Of course WWDC isn’t the same without a big preview of the next version of OS X, and this year’s conference was no different. Apple presented its latest version of OS X that will be coming soon, OS X El Capitan.
El Capitan, named after a mountain peak at Yosemite National Park focuses on improving the software’s experience and performance. It’s currently available for Apple developers, will be available via a public beta release in July and will be downloadable for everyone – for free – this fall.
The name of the latest software, though it sounds weird, is in line with Apple’s trend of giving the latest Mac OS California-themed monikers. It finally left its cat phase – Tiger, Panther, Lion, Mountain Lion, Snow Leopard with OS X 10.9, when it released Mavericks (as a tribute to the local surfing community). It launched the most radical change we’ve seen to OS X last year in the form of OS X Yosemite, named after the national park.
As mentioned before, with Yosemite being the radical revamp, El Capitan focuses on improvements to the user experience and to performance. Apple’s senior VP of software engineering, Craig Federighi, detailed the major changes in the new release, starting with the overhaul to the Safari web browser. You will now be able to easily pin sites in the tab bar by just dragging it to the left. The address bar will also become the spot to find a tab where audio is playing and mute it directly.
Moving to Spotlight, Spotlight Search is being improved with the ability to respond to searches in general language, such as asking it to find “documents I worked on in June.” It will also be able to look up weather, stocks, and games scores.
There will be an improved Mission Control interface for better window management. Mission Control will also includes Split View, which splits the screen into two halves, one for each app. The Mail app will features tabs, minimized windows and more. Windows can be snapped to half the screen for split view by holding the green button. From there you can also resize your windows.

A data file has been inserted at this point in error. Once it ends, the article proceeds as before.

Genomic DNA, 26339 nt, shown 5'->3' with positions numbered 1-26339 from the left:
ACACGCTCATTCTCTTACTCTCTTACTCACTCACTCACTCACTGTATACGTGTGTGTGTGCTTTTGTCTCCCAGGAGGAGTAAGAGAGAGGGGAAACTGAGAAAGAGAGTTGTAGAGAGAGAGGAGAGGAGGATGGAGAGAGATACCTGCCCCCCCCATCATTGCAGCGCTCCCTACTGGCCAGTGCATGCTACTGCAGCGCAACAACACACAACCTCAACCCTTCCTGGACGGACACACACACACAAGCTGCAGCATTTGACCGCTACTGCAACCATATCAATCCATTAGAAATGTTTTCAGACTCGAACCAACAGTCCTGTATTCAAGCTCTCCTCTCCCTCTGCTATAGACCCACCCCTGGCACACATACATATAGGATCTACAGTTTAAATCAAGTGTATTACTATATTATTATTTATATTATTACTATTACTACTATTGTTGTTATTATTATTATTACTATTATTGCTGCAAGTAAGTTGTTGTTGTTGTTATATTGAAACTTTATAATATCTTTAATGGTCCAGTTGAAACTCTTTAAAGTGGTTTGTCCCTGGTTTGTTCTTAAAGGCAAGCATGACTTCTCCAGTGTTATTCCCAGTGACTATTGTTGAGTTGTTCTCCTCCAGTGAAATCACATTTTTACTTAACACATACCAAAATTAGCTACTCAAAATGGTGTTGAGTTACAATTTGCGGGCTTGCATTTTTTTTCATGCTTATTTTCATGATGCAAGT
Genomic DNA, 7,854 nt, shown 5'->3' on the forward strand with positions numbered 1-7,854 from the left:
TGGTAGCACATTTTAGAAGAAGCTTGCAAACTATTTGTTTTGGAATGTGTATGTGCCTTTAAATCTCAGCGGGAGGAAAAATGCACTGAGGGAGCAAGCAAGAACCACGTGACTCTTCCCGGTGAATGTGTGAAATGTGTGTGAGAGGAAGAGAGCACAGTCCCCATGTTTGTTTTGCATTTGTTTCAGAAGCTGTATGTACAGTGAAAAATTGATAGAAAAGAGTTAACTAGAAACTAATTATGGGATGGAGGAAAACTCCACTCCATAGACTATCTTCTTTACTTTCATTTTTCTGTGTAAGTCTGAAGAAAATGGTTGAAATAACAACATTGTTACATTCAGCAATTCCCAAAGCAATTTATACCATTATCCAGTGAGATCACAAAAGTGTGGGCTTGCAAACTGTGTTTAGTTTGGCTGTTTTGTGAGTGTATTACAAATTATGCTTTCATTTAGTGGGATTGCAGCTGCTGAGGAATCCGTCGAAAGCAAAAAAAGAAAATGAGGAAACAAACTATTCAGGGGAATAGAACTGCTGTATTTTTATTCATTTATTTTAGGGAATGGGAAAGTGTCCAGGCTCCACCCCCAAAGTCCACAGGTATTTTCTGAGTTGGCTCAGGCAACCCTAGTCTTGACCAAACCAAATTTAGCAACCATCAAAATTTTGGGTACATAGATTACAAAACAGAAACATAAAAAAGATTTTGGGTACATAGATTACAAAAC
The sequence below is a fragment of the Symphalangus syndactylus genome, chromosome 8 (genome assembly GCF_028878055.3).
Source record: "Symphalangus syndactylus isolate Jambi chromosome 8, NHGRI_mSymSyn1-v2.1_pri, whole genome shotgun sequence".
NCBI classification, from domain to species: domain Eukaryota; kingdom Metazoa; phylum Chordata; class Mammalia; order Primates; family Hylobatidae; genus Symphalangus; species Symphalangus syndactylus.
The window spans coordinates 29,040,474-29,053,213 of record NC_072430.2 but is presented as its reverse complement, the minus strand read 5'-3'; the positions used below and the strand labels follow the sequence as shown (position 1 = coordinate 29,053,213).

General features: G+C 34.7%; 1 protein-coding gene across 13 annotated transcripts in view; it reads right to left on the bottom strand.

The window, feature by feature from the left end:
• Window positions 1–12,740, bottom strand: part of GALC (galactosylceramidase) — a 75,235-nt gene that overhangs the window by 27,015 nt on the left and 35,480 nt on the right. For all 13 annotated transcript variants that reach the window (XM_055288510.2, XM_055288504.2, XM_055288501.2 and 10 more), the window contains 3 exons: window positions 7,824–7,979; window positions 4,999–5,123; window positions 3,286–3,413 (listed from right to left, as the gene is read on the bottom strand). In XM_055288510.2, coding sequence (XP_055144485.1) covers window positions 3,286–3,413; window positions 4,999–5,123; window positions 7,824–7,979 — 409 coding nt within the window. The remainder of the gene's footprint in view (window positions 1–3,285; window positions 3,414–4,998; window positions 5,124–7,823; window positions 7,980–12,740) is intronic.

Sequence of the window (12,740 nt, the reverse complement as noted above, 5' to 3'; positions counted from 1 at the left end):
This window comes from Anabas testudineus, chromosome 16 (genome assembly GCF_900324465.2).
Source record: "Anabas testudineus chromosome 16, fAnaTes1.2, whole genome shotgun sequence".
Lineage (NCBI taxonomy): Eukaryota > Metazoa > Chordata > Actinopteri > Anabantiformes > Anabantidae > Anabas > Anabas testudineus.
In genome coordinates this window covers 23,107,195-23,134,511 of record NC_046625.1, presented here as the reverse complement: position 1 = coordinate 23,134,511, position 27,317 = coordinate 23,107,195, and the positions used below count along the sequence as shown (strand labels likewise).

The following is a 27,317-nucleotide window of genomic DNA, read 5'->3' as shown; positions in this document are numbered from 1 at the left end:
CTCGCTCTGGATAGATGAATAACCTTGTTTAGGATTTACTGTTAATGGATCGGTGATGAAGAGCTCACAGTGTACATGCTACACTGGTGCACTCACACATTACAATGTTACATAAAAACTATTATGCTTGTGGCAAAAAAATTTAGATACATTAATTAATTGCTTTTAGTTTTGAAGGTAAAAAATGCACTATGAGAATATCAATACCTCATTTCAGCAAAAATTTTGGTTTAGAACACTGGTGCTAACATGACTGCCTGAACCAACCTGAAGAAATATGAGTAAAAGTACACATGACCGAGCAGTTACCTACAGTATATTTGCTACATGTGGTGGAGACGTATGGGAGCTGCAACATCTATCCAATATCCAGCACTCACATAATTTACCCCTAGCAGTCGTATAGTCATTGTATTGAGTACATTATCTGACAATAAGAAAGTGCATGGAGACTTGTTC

The new Notes app will see a great amount of improvement. You will be able to embed photos and use rich type with the Notes app, which almost makes it like a very simple version of Pages, as you’ll no longer be limited to just typing in text with the most basic of formatting abilities.
The system font is changing to San Francisco, similar to the Apple Watch, which is a change also being extended to Apple’s iOS 9, unifying the look of its various software offerings.
Apple is also claiming to make some real performance improvements in El Capitan: Apps will open up 1.4 times faster, app switching will be twice as fast, and PDF files will also open four times faster in Preview.
In more exciting news, Apple is also bringing it’s previously iOS-exclusive Metal graphics rendering engine over to the desktop with El Capitan. That should make it easier for developers to port their games over, and it’s also something developers can include in media-heavy applications. Adobe, for example, says it will bring Metal to all of its Creative Suite apps including Photoshop and Illustrator. Apple is also getting support from developers like Epic Games, 2K Games and The Foundry.
OS X El Capitan will run on all Macs that currently run OS X Yosemite, namely:
- iMac (Mid-2007 or later)
- MacBook (13-inch Aluminum, Late 2008), (13-inch, Early 2009 or later)
- MacBook Pro (13-inch, Mid-2009 or later), (15-inch, Mid/Late 2007 or later), (17-inch, Late 2007 or later)
- MacBook Air (Late 2008 or later)
- Mac Mini (Early 2009 or later)
- Mac Pro (Early 2008 or later)
- Xserve (Early 2009)
So what are your views on Apple’s latest version of OS X? Yay or nay? The features do look improved and promising, but I remember how much many hated Apple’s radical design change it bought with Yosemite, and not much has been done to improve that in El Capitan.
Let us know your thoughts in the Comments section below.
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